Debt lands hundreds in jail as Gaza economy tanks
SAID KHATIB (AFP/File)
Sameh al-Madhoun's eyes fill with tears as he recalls his fall from successful businessman to prisoner in a Hamas jail in Gaza.
Once the owner of a flourishing car dealership, he is one of more than 40,000 Gazans charged in the last year with failing to keep up debt payments as the economy in the Palestinian enclave collapses.
Madhoun, a 40-year-old father of four, has sold most of his possessions, including his house and some of his cars, in a bid to pay back the $3 million (2.4 million euro) debt that dragged his business into bankruptcy.
"I have paid off half of it until now. I don't know how I will pay off the rest," he told AFP from his jail cell.
"I don't own anything else now except these debts."
A decade-long Israeli blockade and a dispute between Gaza's Islamist rulers and the West Bank-based Palestinian Authorities have brought the coastal territory's economy to its knees.
Some 42,500 people were arrested in the past year for failing to pay debtors, according to Hamas police.
At least 600 are currently in jail on similar charges.
Madhoun has been detained since September, but is allowed to leave two days a week to see his young children and search for the money to pay back his debtors.
AFP met him both in prison, after being granted access by Hamas, and during one of his leave days at his former company -- now just a few cars gathering dust.
"The market collapsed. Even though prices fell there were no customers," Madhoun said.
"If it continues all the businesses in Gaza will fail."
- Economy 'all but dead'-
The economy of Gaza, a Palestinian enclave of two million people sandwiched between Israel, Egypt and the Mediterranean, is "all but dead," said Maher Tabba, an official at the territory's Chamber of Commerce.
As Gazans' buying power has collapsed, the amount of goods being imported into the Strip has more than halved in just seven months, according to border officials.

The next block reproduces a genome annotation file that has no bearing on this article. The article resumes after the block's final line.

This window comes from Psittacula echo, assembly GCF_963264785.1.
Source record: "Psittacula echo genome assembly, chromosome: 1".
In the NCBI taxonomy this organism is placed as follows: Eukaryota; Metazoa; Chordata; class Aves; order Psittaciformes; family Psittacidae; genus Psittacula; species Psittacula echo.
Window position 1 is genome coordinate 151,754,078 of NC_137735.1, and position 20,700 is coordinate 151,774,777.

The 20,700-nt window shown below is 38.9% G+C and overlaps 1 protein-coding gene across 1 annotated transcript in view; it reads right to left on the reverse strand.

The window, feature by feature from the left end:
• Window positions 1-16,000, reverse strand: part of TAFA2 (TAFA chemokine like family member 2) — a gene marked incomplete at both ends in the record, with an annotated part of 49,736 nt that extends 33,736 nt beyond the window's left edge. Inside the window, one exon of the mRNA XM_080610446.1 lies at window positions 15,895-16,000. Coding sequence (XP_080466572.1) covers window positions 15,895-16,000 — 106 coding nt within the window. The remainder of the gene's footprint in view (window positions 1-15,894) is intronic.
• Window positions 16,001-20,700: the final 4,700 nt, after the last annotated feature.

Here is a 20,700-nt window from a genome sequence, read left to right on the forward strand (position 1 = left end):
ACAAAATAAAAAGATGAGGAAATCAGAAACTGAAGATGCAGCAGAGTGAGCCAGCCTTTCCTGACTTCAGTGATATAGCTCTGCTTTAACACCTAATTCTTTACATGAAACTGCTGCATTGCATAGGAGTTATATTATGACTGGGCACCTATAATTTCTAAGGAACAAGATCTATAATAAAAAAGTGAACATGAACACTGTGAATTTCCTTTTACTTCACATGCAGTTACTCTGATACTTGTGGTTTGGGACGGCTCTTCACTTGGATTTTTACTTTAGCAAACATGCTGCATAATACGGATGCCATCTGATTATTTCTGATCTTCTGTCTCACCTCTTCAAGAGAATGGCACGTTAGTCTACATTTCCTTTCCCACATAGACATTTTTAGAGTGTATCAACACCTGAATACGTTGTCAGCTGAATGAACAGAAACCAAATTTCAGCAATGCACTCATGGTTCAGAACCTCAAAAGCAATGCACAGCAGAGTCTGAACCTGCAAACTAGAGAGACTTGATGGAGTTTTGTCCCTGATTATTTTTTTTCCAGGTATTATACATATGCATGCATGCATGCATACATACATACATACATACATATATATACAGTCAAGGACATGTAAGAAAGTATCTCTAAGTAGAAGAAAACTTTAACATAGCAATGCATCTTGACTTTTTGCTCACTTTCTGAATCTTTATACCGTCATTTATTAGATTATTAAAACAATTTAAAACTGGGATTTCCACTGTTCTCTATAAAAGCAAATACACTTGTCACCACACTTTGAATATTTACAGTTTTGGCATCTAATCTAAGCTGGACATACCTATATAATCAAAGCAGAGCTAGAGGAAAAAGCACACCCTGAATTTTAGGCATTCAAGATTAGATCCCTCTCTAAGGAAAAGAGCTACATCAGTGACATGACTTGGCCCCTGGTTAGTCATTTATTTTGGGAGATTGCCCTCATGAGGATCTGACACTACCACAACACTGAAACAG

Tabba said some $112 million-worth of cheques bounced in 2017, up from $62 million in 2016.
That, he said, is "clear evidence of an economic collapse".
Tabba estimates that several hundred of those currently in prison are owners of struggling or failed businesses.
In an attempt to contain the crisis, the Public Prosecutor's Office in Gaza recently announced it would give people an extra month to find the money to service their debts.
Much of the world has dropped the policy of imprisoning debtors, but in Gaza it is still common.
Israel has maintained a blockade of Gaza since 2007 which it says is necessary to isolate Hamas, with which it has fought three wars since 2008.
Rights groups and UN officials say it amounts to collective punishment and strangles the economy in the enclave, where unemployment is around 40 percent.
But the Palestinian Authority has also sought in recent months to harm Hamas by damaging Gaza's economy, including by cutting the salaries it still pays to civil servants there despite Hamas taking over the territory in 2007.
Hamas has also largely stopped paying civil servants after an attempted reconciliation with the Fatah movement of president Mahmoud Abbas stalled.
- 'Market collapsed' -
The United Nations' top official for Israel and the Palestinian territories says Gaza is facing a "full collapse."
Even Israelis are publicly raising the alarm.
The head of the army reportedly warned Israel's cabinet recently that a conflict could break out if humanitarian conditions continue to worsen in the Strip.
Another trader jailed in November, who didn't want to be named, said 35 people had been laid off when his company went bust.
"Everything I have built since I set up the company in 2002 was lost in the last year. My debt reached more than a million and a half dollars," he said.
"I was selling property to service the debt, but I wasn't able to pay it fully."
The trader said Gaza's financial woes are a result of the political situation -- and that nothing less than a solution will enable the economy to recover.
"The market collapsed because of the siege and the crisis with PA salaries," he added.
"While there is no political stability, there will not be economic security here and the market will not rise again."
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